The advantages for the retailer or brand are: (1) the ability to reach the consumer with the least number of clicks; and (2) access to all the customer data for Customer Relationship Management. It is also possible to gain a wider view of a customer’s shopping behavior through Tencent.

Access to customer data becomes ever more important in the New Retail world, where sustaining a brand depends on cultivating customer relationships and providing personalized experiences. Some brands are reluctant to build their own apps and then pay WeChat for space on the WeChat app. Data is available through Alibaba as well, but in that ecosystem, Alibaba owns the data and makes reports and insights available for a price is part of its business model.

Advertising is also an important component of the Alibaba model because it can deliver large audiences. Traditionally reluctant to monetize its social media site, WeChat recently has opened up possibilities for brand advertising as Tencent seeks to compensate for a decline in gaming revenue after the government objected to certain content.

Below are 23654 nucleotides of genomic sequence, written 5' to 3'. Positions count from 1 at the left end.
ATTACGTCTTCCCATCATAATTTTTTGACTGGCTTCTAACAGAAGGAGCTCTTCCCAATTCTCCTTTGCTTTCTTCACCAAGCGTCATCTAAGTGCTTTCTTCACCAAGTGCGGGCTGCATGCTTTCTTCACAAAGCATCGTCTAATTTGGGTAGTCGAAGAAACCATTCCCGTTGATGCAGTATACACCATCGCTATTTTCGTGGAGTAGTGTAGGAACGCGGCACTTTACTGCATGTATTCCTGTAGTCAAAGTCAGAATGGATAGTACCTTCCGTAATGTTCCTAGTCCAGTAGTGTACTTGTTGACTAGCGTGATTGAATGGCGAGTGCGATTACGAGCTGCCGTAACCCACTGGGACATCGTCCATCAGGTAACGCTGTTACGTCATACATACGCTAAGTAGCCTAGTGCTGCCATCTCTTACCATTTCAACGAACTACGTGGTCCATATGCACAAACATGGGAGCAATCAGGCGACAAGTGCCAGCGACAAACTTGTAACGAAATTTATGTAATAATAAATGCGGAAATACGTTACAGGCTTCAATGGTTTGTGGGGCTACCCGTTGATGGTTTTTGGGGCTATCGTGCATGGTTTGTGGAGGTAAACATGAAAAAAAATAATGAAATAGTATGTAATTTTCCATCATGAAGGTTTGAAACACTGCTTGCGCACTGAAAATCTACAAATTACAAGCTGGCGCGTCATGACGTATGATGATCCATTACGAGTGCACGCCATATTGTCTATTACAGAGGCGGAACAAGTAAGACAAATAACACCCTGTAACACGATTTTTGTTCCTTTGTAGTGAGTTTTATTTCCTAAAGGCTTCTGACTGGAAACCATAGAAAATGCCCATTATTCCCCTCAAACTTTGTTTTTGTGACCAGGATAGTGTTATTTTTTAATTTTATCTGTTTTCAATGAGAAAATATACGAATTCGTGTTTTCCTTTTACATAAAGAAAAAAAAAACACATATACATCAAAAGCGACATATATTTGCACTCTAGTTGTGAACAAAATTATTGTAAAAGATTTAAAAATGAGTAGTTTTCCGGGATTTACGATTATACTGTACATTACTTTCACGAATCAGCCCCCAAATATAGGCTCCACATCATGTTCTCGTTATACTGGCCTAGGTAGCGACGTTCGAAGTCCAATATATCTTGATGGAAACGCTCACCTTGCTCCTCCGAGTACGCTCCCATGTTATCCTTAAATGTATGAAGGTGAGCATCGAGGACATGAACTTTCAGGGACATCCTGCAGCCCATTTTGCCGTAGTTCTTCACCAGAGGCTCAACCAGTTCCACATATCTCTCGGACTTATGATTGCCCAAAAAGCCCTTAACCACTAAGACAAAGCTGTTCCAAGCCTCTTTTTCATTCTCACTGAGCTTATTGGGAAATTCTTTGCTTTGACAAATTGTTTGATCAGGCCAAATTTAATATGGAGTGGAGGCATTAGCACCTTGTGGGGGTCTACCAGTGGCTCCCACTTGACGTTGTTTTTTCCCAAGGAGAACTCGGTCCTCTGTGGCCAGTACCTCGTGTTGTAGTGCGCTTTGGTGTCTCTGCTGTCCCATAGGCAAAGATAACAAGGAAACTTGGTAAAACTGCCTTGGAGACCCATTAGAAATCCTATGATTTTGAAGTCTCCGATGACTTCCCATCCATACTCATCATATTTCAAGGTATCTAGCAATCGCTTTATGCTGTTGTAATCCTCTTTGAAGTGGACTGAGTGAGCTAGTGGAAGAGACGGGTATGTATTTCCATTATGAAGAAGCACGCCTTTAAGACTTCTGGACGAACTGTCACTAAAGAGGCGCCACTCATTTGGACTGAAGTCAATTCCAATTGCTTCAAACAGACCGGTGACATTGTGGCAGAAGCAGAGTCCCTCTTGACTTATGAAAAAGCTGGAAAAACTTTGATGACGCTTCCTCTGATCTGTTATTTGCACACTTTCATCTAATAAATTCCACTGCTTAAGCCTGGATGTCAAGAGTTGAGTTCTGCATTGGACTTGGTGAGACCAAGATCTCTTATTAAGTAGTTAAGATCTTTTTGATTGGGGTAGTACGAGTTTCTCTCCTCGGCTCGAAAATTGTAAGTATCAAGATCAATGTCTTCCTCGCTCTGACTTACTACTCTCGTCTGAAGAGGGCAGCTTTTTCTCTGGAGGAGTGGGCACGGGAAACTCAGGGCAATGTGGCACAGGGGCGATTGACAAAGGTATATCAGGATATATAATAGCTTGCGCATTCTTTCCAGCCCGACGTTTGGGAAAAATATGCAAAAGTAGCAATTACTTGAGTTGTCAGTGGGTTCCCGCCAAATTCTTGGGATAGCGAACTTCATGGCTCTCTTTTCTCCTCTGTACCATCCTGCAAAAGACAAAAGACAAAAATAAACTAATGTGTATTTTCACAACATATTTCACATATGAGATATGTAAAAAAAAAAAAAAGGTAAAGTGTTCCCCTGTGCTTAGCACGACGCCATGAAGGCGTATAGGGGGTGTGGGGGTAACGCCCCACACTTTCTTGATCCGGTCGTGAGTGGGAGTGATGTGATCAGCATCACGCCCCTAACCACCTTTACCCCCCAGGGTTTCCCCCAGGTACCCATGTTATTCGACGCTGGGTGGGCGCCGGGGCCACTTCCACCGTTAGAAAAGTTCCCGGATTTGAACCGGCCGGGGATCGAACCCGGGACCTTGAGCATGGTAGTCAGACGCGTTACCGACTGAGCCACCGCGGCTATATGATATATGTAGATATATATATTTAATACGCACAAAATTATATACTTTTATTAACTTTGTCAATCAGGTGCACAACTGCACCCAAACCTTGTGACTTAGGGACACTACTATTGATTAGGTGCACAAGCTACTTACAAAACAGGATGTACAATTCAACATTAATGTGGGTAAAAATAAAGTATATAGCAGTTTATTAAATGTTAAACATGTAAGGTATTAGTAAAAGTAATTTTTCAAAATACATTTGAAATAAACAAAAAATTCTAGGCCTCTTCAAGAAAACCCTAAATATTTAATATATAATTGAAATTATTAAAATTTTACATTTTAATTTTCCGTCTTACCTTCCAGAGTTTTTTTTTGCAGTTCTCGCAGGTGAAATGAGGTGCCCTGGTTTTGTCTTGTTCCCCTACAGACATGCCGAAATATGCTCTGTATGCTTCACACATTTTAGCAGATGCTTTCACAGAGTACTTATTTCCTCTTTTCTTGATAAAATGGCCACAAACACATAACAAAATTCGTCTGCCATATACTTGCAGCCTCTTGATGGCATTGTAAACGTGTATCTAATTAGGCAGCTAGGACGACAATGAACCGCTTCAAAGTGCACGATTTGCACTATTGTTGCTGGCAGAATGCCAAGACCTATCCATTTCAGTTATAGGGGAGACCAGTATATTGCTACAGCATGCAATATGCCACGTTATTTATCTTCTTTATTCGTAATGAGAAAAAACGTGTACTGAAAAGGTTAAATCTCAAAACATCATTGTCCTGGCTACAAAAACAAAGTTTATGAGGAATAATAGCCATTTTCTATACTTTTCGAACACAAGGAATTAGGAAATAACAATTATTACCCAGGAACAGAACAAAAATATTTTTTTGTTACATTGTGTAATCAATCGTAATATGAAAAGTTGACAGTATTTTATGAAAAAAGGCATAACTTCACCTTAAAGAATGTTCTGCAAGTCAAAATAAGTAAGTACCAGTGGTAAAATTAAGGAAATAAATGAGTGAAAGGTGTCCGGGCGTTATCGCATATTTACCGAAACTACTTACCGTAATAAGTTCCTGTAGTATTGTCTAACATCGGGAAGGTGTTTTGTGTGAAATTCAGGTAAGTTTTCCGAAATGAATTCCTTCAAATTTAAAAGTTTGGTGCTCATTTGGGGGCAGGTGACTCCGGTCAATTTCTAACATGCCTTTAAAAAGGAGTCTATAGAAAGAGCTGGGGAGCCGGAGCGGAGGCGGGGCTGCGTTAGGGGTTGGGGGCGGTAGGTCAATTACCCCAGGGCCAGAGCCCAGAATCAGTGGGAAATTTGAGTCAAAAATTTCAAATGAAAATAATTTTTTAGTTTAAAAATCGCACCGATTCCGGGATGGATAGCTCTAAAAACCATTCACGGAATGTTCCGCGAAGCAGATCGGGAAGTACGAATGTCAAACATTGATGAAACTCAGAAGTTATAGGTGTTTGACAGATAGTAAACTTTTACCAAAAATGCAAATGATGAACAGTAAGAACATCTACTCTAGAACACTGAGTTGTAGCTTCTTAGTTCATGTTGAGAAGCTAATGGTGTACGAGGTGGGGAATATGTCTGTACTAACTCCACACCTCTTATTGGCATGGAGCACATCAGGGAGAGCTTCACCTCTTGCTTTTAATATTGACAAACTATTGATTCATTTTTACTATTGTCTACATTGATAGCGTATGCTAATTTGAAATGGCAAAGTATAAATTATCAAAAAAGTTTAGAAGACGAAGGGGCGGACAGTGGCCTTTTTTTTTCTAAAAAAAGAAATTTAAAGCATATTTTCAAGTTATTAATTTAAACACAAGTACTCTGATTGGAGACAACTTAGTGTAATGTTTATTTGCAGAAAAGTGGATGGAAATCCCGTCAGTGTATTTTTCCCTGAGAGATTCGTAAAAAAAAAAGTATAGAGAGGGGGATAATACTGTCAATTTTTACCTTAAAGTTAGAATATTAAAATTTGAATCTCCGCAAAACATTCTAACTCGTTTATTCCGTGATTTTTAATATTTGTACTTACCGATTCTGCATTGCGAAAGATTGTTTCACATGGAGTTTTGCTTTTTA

Social commerce accelerates change

Meanwhile, social commerce is accelerating the rise of New Retail and making it more complicated, as illustrated by the emergence e-commerce site Pinduoduo, which in just two years reached a level of general merchandise transactions that took Alibaba five years to achieve, and JD.com 10 years.

Pinduoduo is similar to Groupon. Shoppers earn discounts when they increase their order by inviting friends to purchase together. The higher volume purchases enable Pinduoduo to beat the prices of most other sites. The lower prices, the browsing possibilities, and the social experience make Pinduoduo popular, especially in lower tier cities. Shoppers typically access Pinduoduo on WeChat.